Snyder Snuffs Suit; Skins Win
Justice and happiness reign throughout the land
Lawsuit: Thing that Washington Redskins owner Dan Snyder filed in February and dismissed Saturday. It was against Washington City Paper and its sportswriter, Dave McKenna, over the latter’s brilliant “The Cranky Redskins Fan’s Guide to Dan Snyder.” “The Washington City Paper and its writer have admitted that certain assertions contained in the article that are the subject of the lawsuit were, in fact, unintended by the defendants to be read literally as true,” was the Redskins’ explanation. Of course, even a casual reader of the polemic knew that this was true; just as even a casual viewer of the cover image would have known it was not literally meant to conjure the anti-Semitic trope of Snyder-as-Satan, as both Snyder and the Simon Wiesenthal Center initially alleged (to my knowledge, the Center has yet to retract the allegation).
Why’d Snyder drop the suit, and why now? The suit was intended as a bullying measure and, when it became apparent that it wouldn’t work—that WCP and McKenna wouldn’t just fold—it lost all of its efficacy. It was a public relations disaster, if for no other reason because it directed many readers to the actual article, which is the most persuasive account you will read of the Redskins’ dismal showings during Snyder’s 12 years as an owner. The ACLU condemned the suit; even the Washington Post editorialized against it, last week, on the grounds that it ran afoul of a fantastic Washington, D.C., law preventing lawsuits that are designed to use the courts to intimidate enemies rather than to adjudicate legitimate legal disputes. Finally, the suit was dismissed a few days after the online publication of an interview in which Snyder admitted that he had never even read the article.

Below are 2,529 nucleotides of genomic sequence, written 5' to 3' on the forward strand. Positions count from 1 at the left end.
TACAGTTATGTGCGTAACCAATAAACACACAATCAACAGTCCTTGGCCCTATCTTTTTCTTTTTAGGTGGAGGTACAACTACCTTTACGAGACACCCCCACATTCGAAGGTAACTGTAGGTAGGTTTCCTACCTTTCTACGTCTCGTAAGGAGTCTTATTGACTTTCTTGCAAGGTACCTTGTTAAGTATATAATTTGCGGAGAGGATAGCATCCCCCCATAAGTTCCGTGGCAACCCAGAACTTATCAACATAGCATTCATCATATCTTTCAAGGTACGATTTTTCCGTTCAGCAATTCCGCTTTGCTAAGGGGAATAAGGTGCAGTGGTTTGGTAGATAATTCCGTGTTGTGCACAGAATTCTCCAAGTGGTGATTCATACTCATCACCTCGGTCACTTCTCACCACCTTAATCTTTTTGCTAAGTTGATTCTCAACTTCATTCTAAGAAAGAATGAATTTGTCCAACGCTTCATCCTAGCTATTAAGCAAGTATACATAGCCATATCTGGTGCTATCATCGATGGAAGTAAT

But if we know anything about Snyder, it’s that the Washington Post and the New York Times don’t scare him; the NFC East does. Snyder filed his lawsuit a few days before last Super Bowl, and dropped it the day before the first round of Sunday games, including the Redskins’. It was for the offseason. The offseason’s over. The suit’s over.
The punch-line is that yesterday the Skins put together a convincing 28-14 victory at home over the New York Giants. Karma? A sign of renewed focus? A sign of league parity? Who knows. Those of us who have struggled with the cognitive dissonance of rooting for a team whose owner we despise—we’ll take it. Hail to the Redskins!
Dan Snyder Drops Lawsuit Against ‘Washington City Paper,’ Dave McKenna [WCP]
Related: The Cranky Redskins Fan’s Guide to Dan Snyder [WCP]
Mr. Snyder’s Losing Argument Against a D.C. Law [WP]
Redskins Owner Dan Snyder on Being a Marked Man [NYT Magazine]
Earlier: Wiesenthal Center Out-of-Bounds on Snyder
Daily rate: $2
Monthly rate: $18
Yearly rate: $180
WAIT, WHY DO I HAVE TO PAY TO COMMENT?
Tablet is committed to bringing you the best, smartest, most enlightening and entertaining reporting and writing on Jewish life, all free of charge. We take pride in our community of readers, and are thrilled that you choose to engage with us in a way that is both thoughtful and thought-provoking. But the Internet, for all of its wonders, poses challenges to civilized and constructive discussion, allowing vocal—and, often, anonymous—minorities to drag it down with invective (and worse). Starting today, then, we are asking people who'd like to post comments on the site to pay a nominal fee—less a paywall than a gesture of your own commitment to the cause of great conversation. All proceeds go to helping us bring you the ambitious journalism that brought you here in the first place.
I NEED TO BE HEARD! BUT I DONT WANT TO PAY.
Readers can still interact with us free of charge via Facebook, Twitter, and our other social media channels, or write to us at email@example.com. Each week, we’ll select the best letters and publish them in a new letters to the editor feature on the Scroll.
We hope this new largely symbolic measure will help us create a more pleasant and cultivated environment for all of our readers, and, as always, we thank you deeply for your support.